Natalie Jaresko

Perspectivas de la Junta

Por Natalie Jaresko
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Implementation of reforms is the key

In her recent decision, federal Judge Laura Taylor Swain upheld the Oversight Board’s authority to approve and enforce fiscal plans and budgets for the Commonwealth and its instrumentalities. For the benefit of Puerto Rico, we urge everyone to put aside expensive legal battles and instead work together to implement fully the certified Fiscal Plans and budgets.

Economic growth in Puerto Rico stuttered in 2006 and has continued to decline.  In 2015, the Government announced the debt load of some $70 billion was “not payable.” A year later, Congress enacted PROMESA to facilitate the restructuring of Puerto Rico’s debt and the return to fiscal stability.  A stay on debt repayment has given the Government a temporary breathing space to put its fiscal house in order.

Since its inception, the Board has worked to define and ensure the implementation of the necessary measures to fulfill PROMESA’s mandate of fiscal recovery for Puerto Rico.  Hurricanes Irma and María affected the road to recovery, but it has now been re-charted to reflect the Island’s post-hurricane realities, while we continue to address the root causes of the crisis. The Commonwealth and its covered instrumentalities all now have post-María certified fiscal plans and approved 2019 budgets.

The federal funds Puerto Rico will receive for its recovery will generate some short term economic growth, but those funds will not, by themselves, enable that recovery to be sustainable.  For that reason, we need to implement the structural reforms that will improve the competitiveness of Puerto Rico’s economy while the short-term economic growth provides a cushion.

The certified Fiscal Plan requires the Government to get its finances in order, and restructure its debt, so it can recover the credibility it has lost due to decades of financial mismanagement and, thus, may attract investment, create valuable jobs, achieve long-term economic growth and return prosperity to Puerto Rico.

The best way to achieve this is through (1) a reasonable and sustainable reduction of the debt, since the court-imposed moratorium on the debt will not last forever; and (2) rapid and efficient implementation of the various fiscal and structural reforms contained in the certified fiscal plan and reflected in the budget. For too long, Puerto Rico has failed to make the changes necessary to ensure long-term growth. We cannot and should not wait any longer to implement those reforms that will ensure economic growth, improve efficiency and transparency in the public sector and make Puerto Rico more competitive and attractive for businesses and investors.

The implementation of those measures—such as rightsizing government, improving ease of doing business, human capital investments, welfare-to-work policies, and the creation of an earned income tax credit (EITC) program to increase labor force participation—has just barely begun. And any delay in their implementation will impact the certified budget and cause deficiencies in the various agencies during this fiscal year.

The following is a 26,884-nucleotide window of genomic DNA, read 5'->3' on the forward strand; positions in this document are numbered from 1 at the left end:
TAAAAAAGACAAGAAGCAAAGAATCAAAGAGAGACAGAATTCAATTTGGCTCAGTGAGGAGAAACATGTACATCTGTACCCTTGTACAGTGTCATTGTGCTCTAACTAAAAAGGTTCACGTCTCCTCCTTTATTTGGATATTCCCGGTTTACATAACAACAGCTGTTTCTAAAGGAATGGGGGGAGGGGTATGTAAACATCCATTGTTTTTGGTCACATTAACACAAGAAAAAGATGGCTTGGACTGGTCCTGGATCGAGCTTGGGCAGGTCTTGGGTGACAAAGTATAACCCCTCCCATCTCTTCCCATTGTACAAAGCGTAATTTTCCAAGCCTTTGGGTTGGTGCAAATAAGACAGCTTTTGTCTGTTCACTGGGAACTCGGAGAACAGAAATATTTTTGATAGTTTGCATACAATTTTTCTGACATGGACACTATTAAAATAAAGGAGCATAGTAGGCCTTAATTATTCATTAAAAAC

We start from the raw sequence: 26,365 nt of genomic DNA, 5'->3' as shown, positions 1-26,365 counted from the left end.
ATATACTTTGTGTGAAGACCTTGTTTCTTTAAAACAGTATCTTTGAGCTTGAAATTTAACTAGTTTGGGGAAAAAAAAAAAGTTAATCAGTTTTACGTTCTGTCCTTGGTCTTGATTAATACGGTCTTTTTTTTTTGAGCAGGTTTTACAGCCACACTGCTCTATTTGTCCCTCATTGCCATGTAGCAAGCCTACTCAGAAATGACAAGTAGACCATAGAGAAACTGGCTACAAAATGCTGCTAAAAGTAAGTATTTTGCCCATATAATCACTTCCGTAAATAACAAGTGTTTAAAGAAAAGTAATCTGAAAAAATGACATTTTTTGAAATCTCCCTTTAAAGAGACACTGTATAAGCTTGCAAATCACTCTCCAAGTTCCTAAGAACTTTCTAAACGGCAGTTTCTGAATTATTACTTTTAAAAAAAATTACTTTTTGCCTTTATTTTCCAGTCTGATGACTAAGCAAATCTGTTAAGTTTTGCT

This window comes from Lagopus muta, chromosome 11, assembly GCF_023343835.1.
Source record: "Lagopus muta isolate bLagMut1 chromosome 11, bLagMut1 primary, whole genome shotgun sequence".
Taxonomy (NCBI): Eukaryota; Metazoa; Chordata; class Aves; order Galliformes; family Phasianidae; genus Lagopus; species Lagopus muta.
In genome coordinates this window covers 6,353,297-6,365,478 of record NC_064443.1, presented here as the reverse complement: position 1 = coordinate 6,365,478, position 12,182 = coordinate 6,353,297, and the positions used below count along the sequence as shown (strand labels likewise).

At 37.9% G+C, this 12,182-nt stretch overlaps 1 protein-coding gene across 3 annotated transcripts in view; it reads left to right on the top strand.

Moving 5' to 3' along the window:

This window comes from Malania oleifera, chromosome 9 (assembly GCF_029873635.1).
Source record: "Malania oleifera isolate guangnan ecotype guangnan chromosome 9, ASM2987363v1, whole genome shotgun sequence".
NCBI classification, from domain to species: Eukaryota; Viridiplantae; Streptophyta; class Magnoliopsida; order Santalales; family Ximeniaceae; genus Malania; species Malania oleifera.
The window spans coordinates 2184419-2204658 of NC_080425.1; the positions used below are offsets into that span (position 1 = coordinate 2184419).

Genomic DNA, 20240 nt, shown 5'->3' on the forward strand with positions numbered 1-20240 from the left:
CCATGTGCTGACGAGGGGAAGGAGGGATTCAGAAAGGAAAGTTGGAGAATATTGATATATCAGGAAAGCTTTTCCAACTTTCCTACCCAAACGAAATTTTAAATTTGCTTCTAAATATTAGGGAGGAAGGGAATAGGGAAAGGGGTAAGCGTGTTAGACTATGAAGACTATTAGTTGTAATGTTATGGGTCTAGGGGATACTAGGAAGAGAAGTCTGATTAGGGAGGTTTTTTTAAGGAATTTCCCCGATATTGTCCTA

We will continue working to verify progress in the implementation of reforms. That implementation takes planning, willpower, resources, and champions to lead the change efforts.

We also need to make significant progress on PREPA’s transformation and debt restructuring process. The preliminary agreement with PREPA’s bondholders, on terms that are significantly better than the previous agreement, is good news for PREPA, its creditors, the Government and the people of Puerto Rico, since a resolution to PREPA’s debt problems is a necessary step to attracting private capital to transform the utility, eliminate the uncertainty of the Title III process and pave the way for new investors to regain confidence in Puerto Rico. Again, PREPA will ultimately succeed only if we implement fully its Fiscal Plan, to rebuild with resiliency, greater operational efficiency in its transmission and distribution systems, and a more cost-effective energy generation mix which can together deliver less costly and more resilient electricity to the residents and businesses of Puerto Rico.

Finally, the final deal reached with all COFINA bondholders is a significant milestone in resolving Puerto Rico’s debt crisis. It provides for more than a 32% reduction in COFINA debt service, which represents over $17 billion in savings for Puerto Rico. It also helps avoid costly and time-consuming litigation, enables local bondholders in Puerto Rico to receive a significant recovery, and provides flexibility to the Commonwealth in managing future debt refinancing. The goal is to have an approved Plan of Adjustment for COFINA by the end of this year.

This progress in the restructuring of the PREPA and COFINA debt—with together with that of the Government Development Bank represent more than 40% of the total debt to be restructured—prove that it is possible to reach consensual agreements with creditors, which will help the Government recover lost credibility and concentrate efforts on improving Puerto Rico’s economy for the long term.

The Oversight Board remains committed to promoting progress on both the reform agenda towards fiscal responsibility and balance and on debt restructuring to achieve PROMESA’s objectives and work itself out of a job. We will work hard to do everything within our abilities and authority.  The Government must urgently implement structural reforms to achieve the results that the people need.   Puerto Rico’s success depends on that.

(This article was first published in Spanish at El Nuevo Día on Wednesday, September 5, 2018.)

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